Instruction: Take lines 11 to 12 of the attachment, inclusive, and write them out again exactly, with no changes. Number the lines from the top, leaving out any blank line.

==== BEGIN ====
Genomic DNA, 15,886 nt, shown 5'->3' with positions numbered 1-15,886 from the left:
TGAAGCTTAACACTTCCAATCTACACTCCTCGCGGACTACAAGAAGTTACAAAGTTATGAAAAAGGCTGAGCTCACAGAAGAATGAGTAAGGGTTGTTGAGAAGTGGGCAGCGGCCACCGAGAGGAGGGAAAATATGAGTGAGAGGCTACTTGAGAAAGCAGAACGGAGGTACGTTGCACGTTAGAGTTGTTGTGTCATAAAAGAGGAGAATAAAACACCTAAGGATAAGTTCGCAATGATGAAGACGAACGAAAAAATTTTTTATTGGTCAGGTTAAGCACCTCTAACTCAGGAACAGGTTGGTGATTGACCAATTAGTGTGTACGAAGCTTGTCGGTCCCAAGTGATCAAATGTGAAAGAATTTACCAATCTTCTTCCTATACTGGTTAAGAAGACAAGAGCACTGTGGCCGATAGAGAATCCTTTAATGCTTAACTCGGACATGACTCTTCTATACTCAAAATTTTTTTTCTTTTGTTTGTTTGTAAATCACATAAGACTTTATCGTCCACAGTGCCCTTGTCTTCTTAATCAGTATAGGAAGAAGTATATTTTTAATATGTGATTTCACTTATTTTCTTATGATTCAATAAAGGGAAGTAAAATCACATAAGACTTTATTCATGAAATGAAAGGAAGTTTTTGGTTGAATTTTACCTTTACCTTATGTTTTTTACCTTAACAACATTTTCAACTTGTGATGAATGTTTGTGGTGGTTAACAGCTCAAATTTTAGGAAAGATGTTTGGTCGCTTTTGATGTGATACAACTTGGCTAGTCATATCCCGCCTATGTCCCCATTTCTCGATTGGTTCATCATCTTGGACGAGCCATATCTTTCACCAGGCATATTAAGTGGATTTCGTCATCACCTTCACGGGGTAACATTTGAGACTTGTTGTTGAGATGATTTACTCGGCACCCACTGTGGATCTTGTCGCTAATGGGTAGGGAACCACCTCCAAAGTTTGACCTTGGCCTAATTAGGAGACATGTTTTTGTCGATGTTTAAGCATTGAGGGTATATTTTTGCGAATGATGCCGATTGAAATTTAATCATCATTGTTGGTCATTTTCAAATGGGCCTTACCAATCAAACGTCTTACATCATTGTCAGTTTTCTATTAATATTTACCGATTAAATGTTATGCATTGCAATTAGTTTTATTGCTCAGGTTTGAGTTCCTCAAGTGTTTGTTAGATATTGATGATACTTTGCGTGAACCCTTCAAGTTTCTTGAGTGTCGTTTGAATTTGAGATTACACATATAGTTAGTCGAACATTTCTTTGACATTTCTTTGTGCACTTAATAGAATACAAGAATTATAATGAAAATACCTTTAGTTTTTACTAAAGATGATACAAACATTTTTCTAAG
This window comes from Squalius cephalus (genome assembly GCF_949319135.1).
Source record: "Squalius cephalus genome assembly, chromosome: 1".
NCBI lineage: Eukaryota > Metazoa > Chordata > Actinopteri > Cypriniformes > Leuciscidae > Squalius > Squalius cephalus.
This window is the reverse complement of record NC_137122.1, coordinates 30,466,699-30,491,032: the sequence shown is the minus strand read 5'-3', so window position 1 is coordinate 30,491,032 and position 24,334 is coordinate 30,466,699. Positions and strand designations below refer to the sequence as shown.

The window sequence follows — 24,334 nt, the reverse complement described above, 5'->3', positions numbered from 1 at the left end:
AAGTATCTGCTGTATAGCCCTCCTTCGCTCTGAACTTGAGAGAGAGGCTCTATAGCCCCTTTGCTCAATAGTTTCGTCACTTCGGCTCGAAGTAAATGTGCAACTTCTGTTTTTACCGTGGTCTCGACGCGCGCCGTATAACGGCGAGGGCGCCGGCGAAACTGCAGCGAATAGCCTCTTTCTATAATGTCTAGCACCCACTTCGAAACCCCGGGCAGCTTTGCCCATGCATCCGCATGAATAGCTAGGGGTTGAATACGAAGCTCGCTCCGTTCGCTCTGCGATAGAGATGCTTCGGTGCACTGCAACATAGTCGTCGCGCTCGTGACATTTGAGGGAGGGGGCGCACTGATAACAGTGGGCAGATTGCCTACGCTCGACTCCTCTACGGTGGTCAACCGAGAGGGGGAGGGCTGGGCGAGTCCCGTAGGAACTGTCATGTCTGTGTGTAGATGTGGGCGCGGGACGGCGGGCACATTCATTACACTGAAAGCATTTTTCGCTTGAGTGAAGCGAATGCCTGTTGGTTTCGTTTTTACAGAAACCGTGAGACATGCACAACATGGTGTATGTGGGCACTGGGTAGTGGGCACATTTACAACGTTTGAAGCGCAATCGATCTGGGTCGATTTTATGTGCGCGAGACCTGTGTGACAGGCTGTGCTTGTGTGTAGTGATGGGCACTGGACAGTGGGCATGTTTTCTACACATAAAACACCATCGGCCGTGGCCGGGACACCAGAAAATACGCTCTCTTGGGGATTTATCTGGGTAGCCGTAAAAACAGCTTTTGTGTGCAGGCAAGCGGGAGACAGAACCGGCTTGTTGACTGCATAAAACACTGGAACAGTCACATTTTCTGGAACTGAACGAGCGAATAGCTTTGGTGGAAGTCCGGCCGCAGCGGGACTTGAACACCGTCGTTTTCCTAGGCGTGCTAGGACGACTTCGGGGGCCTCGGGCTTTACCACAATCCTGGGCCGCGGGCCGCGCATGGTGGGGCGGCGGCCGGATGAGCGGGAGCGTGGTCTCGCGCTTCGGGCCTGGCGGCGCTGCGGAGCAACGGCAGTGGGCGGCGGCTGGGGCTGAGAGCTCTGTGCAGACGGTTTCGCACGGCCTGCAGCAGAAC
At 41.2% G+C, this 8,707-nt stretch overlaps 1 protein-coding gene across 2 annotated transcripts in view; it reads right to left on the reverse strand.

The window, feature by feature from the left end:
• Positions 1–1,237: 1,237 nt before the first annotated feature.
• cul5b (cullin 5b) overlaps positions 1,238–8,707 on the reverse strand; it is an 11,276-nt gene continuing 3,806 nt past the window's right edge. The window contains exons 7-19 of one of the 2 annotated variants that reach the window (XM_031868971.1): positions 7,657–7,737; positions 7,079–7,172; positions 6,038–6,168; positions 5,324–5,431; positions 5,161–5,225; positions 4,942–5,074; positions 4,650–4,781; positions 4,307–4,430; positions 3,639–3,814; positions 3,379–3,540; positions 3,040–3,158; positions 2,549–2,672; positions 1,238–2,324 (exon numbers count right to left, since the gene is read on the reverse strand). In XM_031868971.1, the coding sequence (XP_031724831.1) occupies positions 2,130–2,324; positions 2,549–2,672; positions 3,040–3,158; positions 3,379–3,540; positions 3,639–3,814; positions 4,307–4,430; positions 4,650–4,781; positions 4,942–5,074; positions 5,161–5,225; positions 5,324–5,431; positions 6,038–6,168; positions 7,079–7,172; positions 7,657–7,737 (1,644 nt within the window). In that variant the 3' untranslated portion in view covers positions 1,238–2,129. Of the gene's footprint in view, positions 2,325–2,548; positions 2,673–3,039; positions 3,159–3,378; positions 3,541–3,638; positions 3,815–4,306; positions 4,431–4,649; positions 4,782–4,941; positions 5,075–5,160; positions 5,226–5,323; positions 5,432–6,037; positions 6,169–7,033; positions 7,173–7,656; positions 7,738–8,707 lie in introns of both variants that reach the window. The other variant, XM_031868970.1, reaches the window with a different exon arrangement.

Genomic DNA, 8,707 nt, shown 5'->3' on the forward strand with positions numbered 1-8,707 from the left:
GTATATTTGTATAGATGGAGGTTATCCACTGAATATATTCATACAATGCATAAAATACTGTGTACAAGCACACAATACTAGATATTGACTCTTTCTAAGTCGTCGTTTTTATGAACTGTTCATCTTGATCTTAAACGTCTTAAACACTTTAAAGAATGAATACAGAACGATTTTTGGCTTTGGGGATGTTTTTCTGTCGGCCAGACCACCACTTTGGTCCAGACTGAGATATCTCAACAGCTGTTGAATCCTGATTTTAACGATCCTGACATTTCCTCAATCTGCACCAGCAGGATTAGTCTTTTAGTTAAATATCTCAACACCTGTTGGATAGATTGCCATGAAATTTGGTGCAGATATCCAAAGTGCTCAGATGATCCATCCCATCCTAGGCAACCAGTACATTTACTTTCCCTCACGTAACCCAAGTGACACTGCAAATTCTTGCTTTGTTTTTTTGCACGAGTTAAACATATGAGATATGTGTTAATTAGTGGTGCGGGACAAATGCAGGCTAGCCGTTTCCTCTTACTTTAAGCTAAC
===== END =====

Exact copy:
• Positions 1–1,237: 1,237 nt before the first annotated feature.
• cul5b (cullin 5b) overlaps positions 1,238–8,707 on the reverse strand; it is an 11,276-nt gene continuing 3,806 nt past the window's right edge. The window contains exons 7-19 of one of the 2 annotated variants that reach the window (XM_031868971.1): positions 7,657–7,737; positions 7,079–7,172; positions 6,038–6,168; positions 5,324–5,431; positions 5,161–5,225; positions 4,942–5,074; positions 4,650–4,781; positions 4,307–4,430; positions 3,639–3,814; positions 3,379–3,540; positions 3,040–3,158; positions 2,549–2,672; positions 1,238–2,324 (exon numbers count right to left, since the gene is read on the reverse strand). In XM_031868971.1, the coding sequence (XP_031724831.1) occupies positions 2,130–2,324; positions 2,549–2,672; positions 3,040–3,158; positions 3,379–3,540; positions 3,639–3,814; positions 4,307–4,430; positions 4,650–4,781; positions 4,942–5,074; positions 5,161–5,225; positions 5,324–5,431; positions 6,038–6,168; positions 7,079–7,172; positions 7,657–7,737 (1,644 nt within the window). In that variant the 3' untranslated portion in view covers positions 1,238–2,129. Of the gene's footprint in view, positions 2,325–2,548; positions 2,673–3,039; positions 3,159–3,378; positions 3,541–3,638; positions 3,815–4,306; positions 4,431–4,649; positions 4,782–4,941; positions 5,075–5,160; positions 5,226–5,323; positions 5,432–6,037; positions 6,169–7,033; positions 7,173–7,656; positions 7,738–8,707 lie in introns of both variants that reach the window. The other variant, XM_031868970.1, reaches the window with a different exon arrangement.